I was sixteen. I found the whole thing so embarrassing that I hoped I would just die. And then about seventeen years later I got cancer. GOD WAS LISTENING.
The thing is, I did say that I wanted to go to the purity seminar. I remember the day I saw a one-sheet about it in the church bulletin and shot my mouth off to my mother. And then about a month later, there I was, slouching and scowling my way into what counts as a mega-church in Visalia, wishing I hadn’t chosen a semi-goth look for the day because I could tell immediately that I was going to be regarded as a wayward youth. I didn’t think about this before. But I thought about it all during The Purity Seminar.
I know exactly why I said I wanted to go to the Purity Seminar. It was the same reason that I borrowed a friend’s copy of “I Kissed Dating Goodbye” later that year. There were no takers and I wanted to feel better about it.
I’m disappointed in my teenage self for not at least making a grand and dramatic statement and claiming that I’d become a nun, but we weren’t Catholic and in fact I had a book by Josh McDowell in one of my classes that talked about why Catholicism was a cult (spoiler: everything that isn’t Evangelical Christianity is definitely a cult) and this is sort of unfortunate because I think in some ways, Catholicism might have really worked for me as a moody adolescent. My parents were really hesitant about having me go see a therapist, reasoning that I could talk to our pastor or maybe even just to God, and if I’d had Mary as an option it might have turned out differently.
I always really liked the idea of being able to talk to Mary. Mary had periods. Mary seemed like she might Get It. Also Catholics were cool with drinking and I heard rumors that they learned science very differently than I did. The grass is always greener.
The Purity Seminar was very pink. Lots of pastel decorations. Run by well-meaning people. The only moment that sticks out clearly, all these years later, is the moment during the anonymous Q&A toward the end where one of the questions was “What if you feel like God has a Princess for you to meet instead of a Prince?”
The answer wasn’t so much about the sinfulness of being gay, but how that was probably not the case because if you just look at the human body, God obviously designed us to fit together in that particular heterosexual missionary way. Several people looked my way, even though I hadn’t even asked a question and it was supposed to be anonymous. The Semi-Goth look made a real splash.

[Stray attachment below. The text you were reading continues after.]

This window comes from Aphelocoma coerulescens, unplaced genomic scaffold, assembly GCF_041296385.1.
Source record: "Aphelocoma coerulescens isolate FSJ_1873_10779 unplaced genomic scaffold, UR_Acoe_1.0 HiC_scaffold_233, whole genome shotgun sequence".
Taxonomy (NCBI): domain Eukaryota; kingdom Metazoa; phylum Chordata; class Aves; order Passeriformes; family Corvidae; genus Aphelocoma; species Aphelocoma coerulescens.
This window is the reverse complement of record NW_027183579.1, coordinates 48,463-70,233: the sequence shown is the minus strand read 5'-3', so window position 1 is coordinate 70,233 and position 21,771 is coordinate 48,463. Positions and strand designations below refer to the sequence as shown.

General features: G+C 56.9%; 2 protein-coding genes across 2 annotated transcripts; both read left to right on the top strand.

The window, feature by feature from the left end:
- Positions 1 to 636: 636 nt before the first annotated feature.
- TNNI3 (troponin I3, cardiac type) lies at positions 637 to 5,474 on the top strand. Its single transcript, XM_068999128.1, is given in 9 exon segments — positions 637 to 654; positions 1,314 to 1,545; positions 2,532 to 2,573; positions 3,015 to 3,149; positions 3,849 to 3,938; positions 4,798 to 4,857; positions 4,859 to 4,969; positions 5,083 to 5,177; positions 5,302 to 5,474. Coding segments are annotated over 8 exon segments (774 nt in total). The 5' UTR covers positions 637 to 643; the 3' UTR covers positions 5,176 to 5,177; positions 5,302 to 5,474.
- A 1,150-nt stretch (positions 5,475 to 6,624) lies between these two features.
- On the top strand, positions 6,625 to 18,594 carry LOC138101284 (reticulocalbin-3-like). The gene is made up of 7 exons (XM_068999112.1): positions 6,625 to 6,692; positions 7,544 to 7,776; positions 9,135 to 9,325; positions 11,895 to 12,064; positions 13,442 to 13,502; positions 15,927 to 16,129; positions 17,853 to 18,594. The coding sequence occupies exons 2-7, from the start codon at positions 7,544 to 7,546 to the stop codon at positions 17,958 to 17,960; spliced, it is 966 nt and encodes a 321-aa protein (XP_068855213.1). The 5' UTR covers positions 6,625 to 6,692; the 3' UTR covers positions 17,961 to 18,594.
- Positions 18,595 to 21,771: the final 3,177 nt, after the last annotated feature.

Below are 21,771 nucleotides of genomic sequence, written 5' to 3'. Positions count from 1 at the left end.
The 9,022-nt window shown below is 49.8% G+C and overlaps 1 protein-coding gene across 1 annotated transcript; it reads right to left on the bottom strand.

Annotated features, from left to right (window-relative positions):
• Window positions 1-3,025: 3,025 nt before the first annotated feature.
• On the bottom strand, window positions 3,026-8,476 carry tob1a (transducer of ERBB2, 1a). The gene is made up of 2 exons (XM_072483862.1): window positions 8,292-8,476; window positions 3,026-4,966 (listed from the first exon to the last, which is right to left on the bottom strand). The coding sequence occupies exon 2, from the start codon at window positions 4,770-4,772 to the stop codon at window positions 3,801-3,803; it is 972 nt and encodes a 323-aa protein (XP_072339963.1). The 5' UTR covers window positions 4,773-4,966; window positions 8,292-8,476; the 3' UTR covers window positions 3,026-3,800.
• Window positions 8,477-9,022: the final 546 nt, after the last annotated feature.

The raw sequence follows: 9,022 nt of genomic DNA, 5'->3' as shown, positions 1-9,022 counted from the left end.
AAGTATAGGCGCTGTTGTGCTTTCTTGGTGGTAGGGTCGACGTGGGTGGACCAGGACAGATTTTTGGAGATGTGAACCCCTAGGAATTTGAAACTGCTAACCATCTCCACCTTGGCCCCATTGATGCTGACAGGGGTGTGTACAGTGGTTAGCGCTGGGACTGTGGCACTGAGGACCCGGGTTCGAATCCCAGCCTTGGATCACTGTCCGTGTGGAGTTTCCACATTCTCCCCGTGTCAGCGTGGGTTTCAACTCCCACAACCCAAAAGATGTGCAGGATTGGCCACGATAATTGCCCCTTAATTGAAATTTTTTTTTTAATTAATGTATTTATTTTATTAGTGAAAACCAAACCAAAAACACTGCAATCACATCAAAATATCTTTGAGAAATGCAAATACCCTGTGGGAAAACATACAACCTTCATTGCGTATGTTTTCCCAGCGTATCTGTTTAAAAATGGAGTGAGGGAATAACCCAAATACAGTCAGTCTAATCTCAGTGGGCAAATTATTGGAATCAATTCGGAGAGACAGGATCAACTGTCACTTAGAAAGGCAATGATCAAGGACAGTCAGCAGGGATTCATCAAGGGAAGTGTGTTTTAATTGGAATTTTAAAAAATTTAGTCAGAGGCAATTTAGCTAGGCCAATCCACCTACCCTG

I don’t look back and hate the people who ran the purity seminary. I grew up in that culture and I understand where they’re coming from even if I no longer agree with it at all, even a little bit. I was pretty mad at them for co-opting Shakespeare’s Ophelia as an example of why you shouldn’t Do It outside of marriage, because the theatre kid was ready to stand up and scream “She went crazy and drowned because Hamlet broke her heart and she had to SHOW HIM, not because he broke her hymen!” I didn’t stand up and scream that. The Semi-Goth look was saying enough.
I remember surveying the girls there and being sad that some of them were so young. They had enough time ahead of them to be told what to do and what not do with their bodies, and it was one of the first nice days we’d had all winter. They should have been out playing with their friends, not in some room where a lot of grown women were talking about flowers and petals because of course we couldn’t just come right out and say “vagina.”
I can’t pick a specific moment in time when I started to become a feminist – maybe when I read “The Awakening” in college, because I’m all about owning my Basic properties these days– but I think that day at the seminar day might have contributed a lot. I’d heard a lot of my friends talk about wanting their husbands to have had some experience on their wedding night so that “someone would know what was going on.” And I didn’t think that was exactly fair, for a few reasons – one, I thought the people saying things like that would hate whichever girl or girls their future husbands “practiced” with, even if they didn’t know them. The idea that other women could exist simply for “practice” with our theoretical future husbands was disturbing, all alone.